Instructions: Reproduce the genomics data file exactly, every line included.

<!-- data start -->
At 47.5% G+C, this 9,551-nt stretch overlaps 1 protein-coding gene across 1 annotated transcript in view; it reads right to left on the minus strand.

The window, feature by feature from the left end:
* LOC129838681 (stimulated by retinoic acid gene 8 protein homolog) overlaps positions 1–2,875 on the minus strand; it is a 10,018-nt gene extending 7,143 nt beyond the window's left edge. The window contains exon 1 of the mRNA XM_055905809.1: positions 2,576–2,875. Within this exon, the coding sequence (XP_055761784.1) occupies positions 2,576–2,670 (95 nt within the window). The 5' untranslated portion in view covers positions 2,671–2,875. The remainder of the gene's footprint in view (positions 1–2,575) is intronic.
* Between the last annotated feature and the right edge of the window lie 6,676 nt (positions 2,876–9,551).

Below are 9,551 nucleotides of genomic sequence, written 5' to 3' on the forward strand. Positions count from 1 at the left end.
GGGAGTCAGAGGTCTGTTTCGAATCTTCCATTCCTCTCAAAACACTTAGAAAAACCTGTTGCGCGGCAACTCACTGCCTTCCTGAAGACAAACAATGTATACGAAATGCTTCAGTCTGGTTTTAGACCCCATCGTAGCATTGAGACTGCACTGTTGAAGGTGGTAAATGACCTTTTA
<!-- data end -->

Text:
At 47.5% G+C, this 9,551-nt stretch overlaps 1 protein-coding gene across 1 annotated transcript in view; it reads right to left on the minus strand.

The window, feature by feature from the left end:
* LOC129838681 (stimulated by retinoic acid gene 8 protein homolog) overlaps positions 1–2,875 on the minus strand; it is a 10,018-nt gene extending 7,143 nt beyond the window's left edge. The window contains exon 1 of the mRNA XM_055905809.1: positions 2,576–2,875. Within this exon, the coding sequence (XP_055761784.1) occupies positions 2,576–2,670 (95 nt within the window). The 5' untranslated portion in view covers positions 2,671–2,875. The remainder of the gene's footprint in view (positions 1–2,575) is intronic.
* Between the last annotated feature and the right edge of the window lie 6,676 nt (positions 2,876–9,551).

Below are 9,551 nucleotides of genomic sequence, written 5' to 3' on the forward strand. Positions count from 1 at the left end.
GGGAGTCAGAGGTCTGTTTCGAATCTTCCATTCCTCTCAAAACACTTAGAAAAACCTGTTGCGCGGCAACTCACTGCCTTCCTGAAGACAAACAATGTATACGAAATGCTTCAGTCTGGTTTTAGACCCCATCGTAGCATTGAGACTGCACTGTTGAAGGTGGTAAATGACCTTTTA